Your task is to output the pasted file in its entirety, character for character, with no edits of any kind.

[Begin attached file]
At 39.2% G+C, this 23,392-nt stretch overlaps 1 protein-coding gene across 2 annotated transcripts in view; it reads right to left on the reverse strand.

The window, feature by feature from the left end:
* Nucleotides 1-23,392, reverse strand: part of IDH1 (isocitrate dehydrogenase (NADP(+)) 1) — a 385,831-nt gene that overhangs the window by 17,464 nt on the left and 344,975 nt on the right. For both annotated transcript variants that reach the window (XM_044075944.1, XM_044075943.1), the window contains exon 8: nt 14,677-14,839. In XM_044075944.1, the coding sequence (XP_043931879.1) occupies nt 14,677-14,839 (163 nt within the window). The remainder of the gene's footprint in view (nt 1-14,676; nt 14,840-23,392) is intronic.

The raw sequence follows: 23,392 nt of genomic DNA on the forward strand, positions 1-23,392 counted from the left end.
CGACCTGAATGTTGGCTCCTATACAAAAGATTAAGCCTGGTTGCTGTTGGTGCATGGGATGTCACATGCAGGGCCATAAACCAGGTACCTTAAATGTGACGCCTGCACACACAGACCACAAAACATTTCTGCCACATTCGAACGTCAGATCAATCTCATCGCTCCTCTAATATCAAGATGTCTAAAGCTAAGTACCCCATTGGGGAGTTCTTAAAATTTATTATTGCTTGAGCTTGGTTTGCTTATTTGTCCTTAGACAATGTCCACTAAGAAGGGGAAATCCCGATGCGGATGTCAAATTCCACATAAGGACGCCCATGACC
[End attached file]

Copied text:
At 39.2% G+C, this 23,392-nt stretch overlaps 1 protein-coding gene across 2 annotated transcripts in view; it reads right to left on the reverse strand.

The window, feature by feature from the left end:
* Nucleotides 1-23,392, reverse strand: part of IDH1 (isocitrate dehydrogenase (NADP(+)) 1) — a 385,831-nt gene that overhangs the window by 17,464 nt on the left and 344,975 nt on the right. For both annotated transcript variants that reach the window (XM_044075944.1, XM_044075943.1), the window contains exon 8: nt 14,677-14,839. In XM_044075944.1, the coding sequence (XP_043931879.1) occupies nt 14,677-14,839 (163 nt within the window). The remainder of the gene's footprint in view (nt 1-14,676; nt 14,840-23,392) is intronic.

The raw sequence follows: 23,392 nt of genomic DNA on the forward strand, positions 1-23,392 counted from the left end.
CGACCTGAATGTTGGCTCCTATACAAAAGATTAAGCCTGGTTGCTGTTGGTGCATGGGATGTCACATGCAGGGCCATAAACCAGGTACCTTAAATGTGACGCCTGCACACACAGACCACAAAACATTTCTGCCACATTCGAACGTCAGATCAATCTCATCGCTCCTCTAATATCAAGATGTCTAAAGCTAAGTACCCCATTGGGGAGTTCTTAAAATTTATTATTGCTTGAGCTTGGTTTGCTTATTTGTCCTTAGACAATGTCCACTAAGAAGGGGAAATCCCGATGCGGATGTCAAATTCCACATAAGGACGCCCATGACC